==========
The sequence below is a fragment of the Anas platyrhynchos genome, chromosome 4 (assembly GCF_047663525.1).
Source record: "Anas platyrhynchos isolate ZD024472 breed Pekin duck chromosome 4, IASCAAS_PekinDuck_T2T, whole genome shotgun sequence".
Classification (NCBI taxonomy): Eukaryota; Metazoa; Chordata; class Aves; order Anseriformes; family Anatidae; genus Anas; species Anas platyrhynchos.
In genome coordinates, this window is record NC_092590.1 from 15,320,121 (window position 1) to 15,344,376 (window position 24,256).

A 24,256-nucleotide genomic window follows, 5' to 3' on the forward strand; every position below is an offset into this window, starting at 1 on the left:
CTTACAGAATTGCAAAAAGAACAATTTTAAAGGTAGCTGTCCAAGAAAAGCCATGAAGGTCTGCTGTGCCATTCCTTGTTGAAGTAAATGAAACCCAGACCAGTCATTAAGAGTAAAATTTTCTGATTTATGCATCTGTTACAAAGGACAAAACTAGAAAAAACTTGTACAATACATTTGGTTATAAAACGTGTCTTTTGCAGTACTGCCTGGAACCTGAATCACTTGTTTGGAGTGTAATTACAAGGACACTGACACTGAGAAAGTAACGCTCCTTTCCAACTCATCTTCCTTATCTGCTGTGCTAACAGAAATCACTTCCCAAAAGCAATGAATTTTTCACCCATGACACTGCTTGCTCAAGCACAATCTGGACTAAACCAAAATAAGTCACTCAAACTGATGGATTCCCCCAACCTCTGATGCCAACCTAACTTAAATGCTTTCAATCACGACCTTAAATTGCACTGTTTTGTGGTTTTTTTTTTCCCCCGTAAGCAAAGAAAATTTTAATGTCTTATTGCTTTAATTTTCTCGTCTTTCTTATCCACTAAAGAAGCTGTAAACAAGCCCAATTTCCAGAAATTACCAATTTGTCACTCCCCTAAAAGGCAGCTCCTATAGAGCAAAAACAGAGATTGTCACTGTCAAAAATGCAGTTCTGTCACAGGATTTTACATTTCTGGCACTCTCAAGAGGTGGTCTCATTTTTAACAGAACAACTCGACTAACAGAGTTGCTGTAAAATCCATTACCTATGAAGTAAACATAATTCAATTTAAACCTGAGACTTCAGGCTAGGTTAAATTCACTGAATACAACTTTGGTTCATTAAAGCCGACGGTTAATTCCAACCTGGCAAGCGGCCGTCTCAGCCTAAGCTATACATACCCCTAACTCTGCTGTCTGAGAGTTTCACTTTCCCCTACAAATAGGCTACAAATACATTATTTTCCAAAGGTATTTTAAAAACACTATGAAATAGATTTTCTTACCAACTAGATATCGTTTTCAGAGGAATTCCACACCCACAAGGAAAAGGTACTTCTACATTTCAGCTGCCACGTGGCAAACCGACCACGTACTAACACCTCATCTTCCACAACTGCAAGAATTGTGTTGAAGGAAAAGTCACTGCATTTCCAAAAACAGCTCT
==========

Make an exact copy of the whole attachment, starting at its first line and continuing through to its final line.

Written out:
The sequence below is a fragment of the Anas platyrhynchos genome, chromosome 4 (assembly GCF_047663525.1).
Source record: "Anas platyrhynchos isolate ZD024472 breed Pekin duck chromosome 4, IASCAAS_PekinDuck_T2T, whole genome shotgun sequence".
Classification (NCBI taxonomy): Eukaryota; Metazoa; Chordata; class Aves; order Anseriformes; family Anatidae; genus Anas; species Anas platyrhynchos.
In genome coordinates, this window is record NC_092590.1 from 15,320,121 (window position 1) to 15,344,376 (window position 24,256).

A 24,256-nucleotide genomic window follows, 5' to 3' on the forward strand; every position below is an offset into this window, starting at 1 on the left:
CTTACAGAATTGCAAAAAGAACAATTTTAAAGGTAGCTGTCCAAGAAAAGCCATGAAGGTCTGCTGTGCCATTCCTTGTTGAAGTAAATGAAACCCAGACCAGTCATTAAGAGTAAAATTTTCTGATTTATGCATCTGTTACAAAGGACAAAACTAGAAAAAACTTGTACAATACATTTGGTTATAAAACGTGTCTTTTGCAGTACTGCCTGGAACCTGAATCACTTGTTTGGAGTGTAATTACAAGGACACTGACACTGAGAAAGTAACGCTCCTTTCCAACTCATCTTCCTTATCTGCTGTGCTAACAGAAATCACTTCCCAAAAGCAATGAATTTTTCACCCATGACACTGCTTGCTCAAGCACAATCTGGACTAAACCAAAATAAGTCACTCAAACTGATGGATTCCCCCAACCTCTGATGCCAACCTAACTTAAATGCTTTCAATCACGACCTTAAATTGCACTGTTTTGTGGTTTTTTTTTTCCCCCGTAAGCAAAGAAAATTTTAATGTCTTATTGCTTTAATTTTCTCGTCTTTCTTATCCACTAAAGAAGCTGTAAACAAGCCCAATTTCCAGAAATTACCAATTTGTCACTCCCCTAAAAGGCAGCTCCTATAGAGCAAAAACAGAGATTGTCACTGTCAAAAATGCAGTTCTGTCACAGGATTTTACATTTCTGGCACTCTCAAGAGGTGGTCTCATTTTTAACAGAACAACTCGACTAACAGAGTTGCTGTAAAATCCATTACCTATGAAGTAAACATAATTCAATTTAAACCTGAGACTTCAGGCTAGGTTAAATTCACTGAATACAACTTTGGTTCATTAAAGCCGACGGTTAATTCCAACCTGGCAAGCGGCCGTCTCAGCCTAAGCTATACATACCCCTAACTCTGCTGTCTGAGAGTTTCACTTTCCCCTACAAATAGGCTACAAATACATTATTTTCCAAAGGTATTTTAAAAACACTATGAAATAGATTTTCTTACCAACTAGATATCGTTTTCAGAGGAATTCCACACCCACAAGGAAAAGGTACTTCTACATTTCAGCTGCCACGTGGCAAACCGACCACGTACTAACACCTCATCTTCCACAACTGCAAGAATTGTGTTGAAGGAAAAGTCACTGCATTTCCAAAAACAGCTCT